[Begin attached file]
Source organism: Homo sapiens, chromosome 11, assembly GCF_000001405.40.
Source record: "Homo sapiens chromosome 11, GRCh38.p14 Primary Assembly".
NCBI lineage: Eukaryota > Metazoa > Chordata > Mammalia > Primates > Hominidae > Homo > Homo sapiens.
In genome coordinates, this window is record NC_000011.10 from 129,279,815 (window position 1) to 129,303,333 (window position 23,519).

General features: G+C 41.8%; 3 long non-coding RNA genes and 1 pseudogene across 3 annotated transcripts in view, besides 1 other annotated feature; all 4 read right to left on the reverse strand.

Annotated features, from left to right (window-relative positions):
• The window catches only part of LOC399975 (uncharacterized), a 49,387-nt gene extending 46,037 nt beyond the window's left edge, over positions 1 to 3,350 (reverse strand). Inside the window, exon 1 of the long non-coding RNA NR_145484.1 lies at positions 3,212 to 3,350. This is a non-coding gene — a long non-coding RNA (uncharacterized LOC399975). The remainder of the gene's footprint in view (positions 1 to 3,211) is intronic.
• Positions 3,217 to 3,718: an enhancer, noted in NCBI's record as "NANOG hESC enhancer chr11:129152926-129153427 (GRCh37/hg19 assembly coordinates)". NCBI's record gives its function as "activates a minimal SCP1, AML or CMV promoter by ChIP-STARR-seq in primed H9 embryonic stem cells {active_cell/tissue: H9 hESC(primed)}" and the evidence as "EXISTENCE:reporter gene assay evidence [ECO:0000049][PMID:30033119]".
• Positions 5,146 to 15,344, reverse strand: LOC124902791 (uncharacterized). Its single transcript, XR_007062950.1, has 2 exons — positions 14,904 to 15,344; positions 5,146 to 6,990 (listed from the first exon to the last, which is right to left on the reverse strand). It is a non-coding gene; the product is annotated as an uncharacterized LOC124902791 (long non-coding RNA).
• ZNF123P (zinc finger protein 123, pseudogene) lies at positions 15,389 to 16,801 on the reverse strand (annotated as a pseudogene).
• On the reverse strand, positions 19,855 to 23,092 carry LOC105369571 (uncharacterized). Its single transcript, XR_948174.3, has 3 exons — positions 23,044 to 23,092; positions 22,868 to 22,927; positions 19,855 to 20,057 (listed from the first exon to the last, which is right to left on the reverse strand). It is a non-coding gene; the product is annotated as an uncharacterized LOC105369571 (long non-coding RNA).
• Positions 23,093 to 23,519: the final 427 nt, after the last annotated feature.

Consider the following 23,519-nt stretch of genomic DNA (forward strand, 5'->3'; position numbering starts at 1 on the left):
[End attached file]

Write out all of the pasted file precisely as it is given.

Source organism: Homo sapiens, chromosome 11, assembly GCF_000001405.40.
Source record: "Homo sapiens chromosome 11, GRCh38.p14 Primary Assembly".
NCBI lineage: Eukaryota > Metazoa > Chordata > Mammalia > Primates > Hominidae > Homo > Homo sapiens.
In genome coordinates, this window is record NC_000011.10 from 129,279,815 (window position 1) to 129,303,333 (window position 23,519).

General features: G+C 41.8%; 3 long non-coding RNA genes and 1 pseudogene across 3 annotated transcripts in view, besides 1 other annotated feature; all 4 read right to left on the reverse strand.

Annotated features, from left to right (window-relative positions):
• The window catches only part of LOC399975 (uncharacterized), a 49,387-nt gene extending 46,037 nt beyond the window's left edge, over positions 1 to 3,350 (reverse strand). Inside the window, exon 1 of the long non-coding RNA NR_145484.1 lies at positions 3,212 to 3,350. This is a non-coding gene — a long non-coding RNA (uncharacterized LOC399975). The remainder of the gene's footprint in view (positions 1 to 3,211) is intronic.
• Positions 3,217 to 3,718: an enhancer, noted in NCBI's record as "NANOG hESC enhancer chr11:129152926-129153427 (GRCh37/hg19 assembly coordinates)". NCBI's record gives its function as "activates a minimal SCP1, AML or CMV promoter by ChIP-STARR-seq in primed H9 embryonic stem cells {active_cell/tissue: H9 hESC(primed)}" and the evidence as "EXISTENCE:reporter gene assay evidence [ECO:0000049][PMID:30033119]".
• Positions 5,146 to 15,344, reverse strand: LOC124902791 (uncharacterized). Its single transcript, XR_007062950.1, has 2 exons — positions 14,904 to 15,344; positions 5,146 to 6,990 (listed from the first exon to the last, which is right to left on the reverse strand). It is a non-coding gene; the product is annotated as an uncharacterized LOC124902791 (long non-coding RNA).
• ZNF123P (zinc finger protein 123, pseudogene) lies at positions 15,389 to 16,801 on the reverse strand (annotated as a pseudogene).
• On the reverse strand, positions 19,855 to 23,092 carry LOC105369571 (uncharacterized). Its single transcript, XR_948174.3, has 3 exons — positions 23,044 to 23,092; positions 22,868 to 22,927; positions 19,855 to 20,057 (listed from the first exon to the last, which is right to left on the reverse strand). It is a non-coding gene; the product is annotated as an uncharacterized LOC105369571 (long non-coding RNA).
• Positions 23,093 to 23,519: the final 427 nt, after the last annotated feature.

Consider the following 23,519-nt stretch of genomic DNA (forward strand, 5'->3'; position numbering starts at 1 on the left):